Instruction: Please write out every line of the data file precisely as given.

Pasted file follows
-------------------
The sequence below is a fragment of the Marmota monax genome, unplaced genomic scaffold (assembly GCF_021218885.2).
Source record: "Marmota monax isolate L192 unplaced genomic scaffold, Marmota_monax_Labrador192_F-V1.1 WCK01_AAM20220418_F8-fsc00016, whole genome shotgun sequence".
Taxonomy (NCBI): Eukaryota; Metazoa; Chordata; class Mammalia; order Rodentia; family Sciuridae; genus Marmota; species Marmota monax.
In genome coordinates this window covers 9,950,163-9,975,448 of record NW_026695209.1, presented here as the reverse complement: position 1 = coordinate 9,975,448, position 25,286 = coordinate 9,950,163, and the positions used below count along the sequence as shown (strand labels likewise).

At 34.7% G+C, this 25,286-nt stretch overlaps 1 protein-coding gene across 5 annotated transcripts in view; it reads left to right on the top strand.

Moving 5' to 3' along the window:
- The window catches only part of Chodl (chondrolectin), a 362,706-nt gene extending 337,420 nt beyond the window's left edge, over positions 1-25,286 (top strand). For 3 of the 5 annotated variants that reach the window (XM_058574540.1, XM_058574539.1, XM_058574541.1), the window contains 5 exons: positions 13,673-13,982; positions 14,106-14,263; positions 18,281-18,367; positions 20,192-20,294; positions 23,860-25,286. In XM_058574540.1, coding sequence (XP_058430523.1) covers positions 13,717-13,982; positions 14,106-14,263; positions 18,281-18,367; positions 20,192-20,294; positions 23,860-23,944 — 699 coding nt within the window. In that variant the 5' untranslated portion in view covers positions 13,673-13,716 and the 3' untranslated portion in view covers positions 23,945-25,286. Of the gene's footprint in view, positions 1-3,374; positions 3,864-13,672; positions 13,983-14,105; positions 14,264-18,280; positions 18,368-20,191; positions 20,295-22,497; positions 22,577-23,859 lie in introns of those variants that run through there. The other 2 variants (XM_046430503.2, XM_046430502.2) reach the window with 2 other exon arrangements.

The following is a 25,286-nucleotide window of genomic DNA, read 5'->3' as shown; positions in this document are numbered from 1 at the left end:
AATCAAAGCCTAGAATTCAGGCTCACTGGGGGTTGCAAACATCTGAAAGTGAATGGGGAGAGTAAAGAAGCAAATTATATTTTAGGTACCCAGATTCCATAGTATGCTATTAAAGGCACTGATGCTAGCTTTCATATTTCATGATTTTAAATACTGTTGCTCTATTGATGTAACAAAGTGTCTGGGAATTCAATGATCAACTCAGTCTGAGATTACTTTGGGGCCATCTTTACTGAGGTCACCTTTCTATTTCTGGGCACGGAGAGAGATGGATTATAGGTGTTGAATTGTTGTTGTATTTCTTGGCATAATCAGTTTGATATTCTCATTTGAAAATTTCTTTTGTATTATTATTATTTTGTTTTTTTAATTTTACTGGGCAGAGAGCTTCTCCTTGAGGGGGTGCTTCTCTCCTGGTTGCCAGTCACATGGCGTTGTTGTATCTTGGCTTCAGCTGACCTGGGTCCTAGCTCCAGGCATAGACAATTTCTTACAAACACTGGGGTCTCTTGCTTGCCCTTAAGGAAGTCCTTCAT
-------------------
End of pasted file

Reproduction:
The sequence below is a fragment of the Marmota monax genome, unplaced genomic scaffold (assembly GCF_021218885.2).
Source record: "Marmota monax isolate L192 unplaced genomic scaffold, Marmota_monax_Labrador192_F-V1.1 WCK01_AAM20220418_F8-fsc00016, whole genome shotgun sequence".
Taxonomy (NCBI): Eukaryota; Metazoa; Chordata; class Mammalia; order Rodentia; family Sciuridae; genus Marmota; species Marmota monax.
In genome coordinates this window covers 9,950,163-9,975,448 of record NW_026695209.1, presented here as the reverse complement: position 1 = coordinate 9,975,448, position 25,286 = coordinate 9,950,163, and the positions used below count along the sequence as shown (strand labels likewise).

At 34.7% G+C, this 25,286-nt stretch overlaps 1 protein-coding gene across 5 annotated transcripts in view; it reads left to right on the top strand.

Moving 5' to 3' along the window:
- The window catches only part of Chodl (chondrolectin), a 362,706-nt gene extending 337,420 nt beyond the window's left edge, over positions 1-25,286 (top strand). For 3 of the 5 annotated variants that reach the window (XM_058574540.1, XM_058574539.1, XM_058574541.1), the window contains 5 exons: positions 13,673-13,982; positions 14,106-14,263; positions 18,281-18,367; positions 20,192-20,294; positions 23,860-25,286. In XM_058574540.1, coding sequence (XP_058430523.1) covers positions 13,717-13,982; positions 14,106-14,263; positions 18,281-18,367; positions 20,192-20,294; positions 23,860-23,944 — 699 coding nt within the window. In that variant the 5' untranslated portion in view covers positions 13,673-13,716 and the 3' untranslated portion in view covers positions 23,945-25,286. Of the gene's footprint in view, positions 1-3,374; positions 3,864-13,672; positions 13,983-14,105; positions 14,264-18,280; positions 18,368-20,191; positions 20,295-22,497; positions 22,577-23,859 lie in introns of those variants that run through there. The other 2 variants (XM_046430503.2, XM_046430502.2) reach the window with 2 other exon arrangements.

The following is a 25,286-nucleotide window of genomic DNA, read 5'->3' as shown; positions in this document are numbered from 1 at the left end:
AATCAAAGCCTAGAATTCAGGCTCACTGGGGGTTGCAAACATCTGAAAGTGAATGGGGAGAGTAAAGAAGCAAATTATATTTTAGGTACCCAGATTCCATAGTATGCTATTAAAGGCACTGATGCTAGCTTTCATATTTCATGATTTTAAATACTGTTGCTCTATTGATGTAACAAAGTGTCTGGGAATTCAATGATCAACTCAGTCTGAGATTACTTTGGGGCCATCTTTACTGAGGTCACCTTTCTATTTCTGGGCACGGAGAGAGATGGATTATAGGTGTTGAATTGTTGTTGTATTTCTTGGCATAATCAGTTTGATATTCTCATTTGAAAATTTCTTTTGTATTATTATTATTTTGTTTTTTTAATTTTACTGGGCAGAGAGCTTCTCCTTGAGGGGGTGCTTCTCTCCTGGTTGCCAGTCACATGGCGTTGTTGTATCTTGGCTTCAGCTGACCTGGGTCCTAGCTCCAGGCATAGACAATTTCTTACAAACACTGGGGTCTCTTGCTTGCCCTTAAGGAAGTCCTTCAT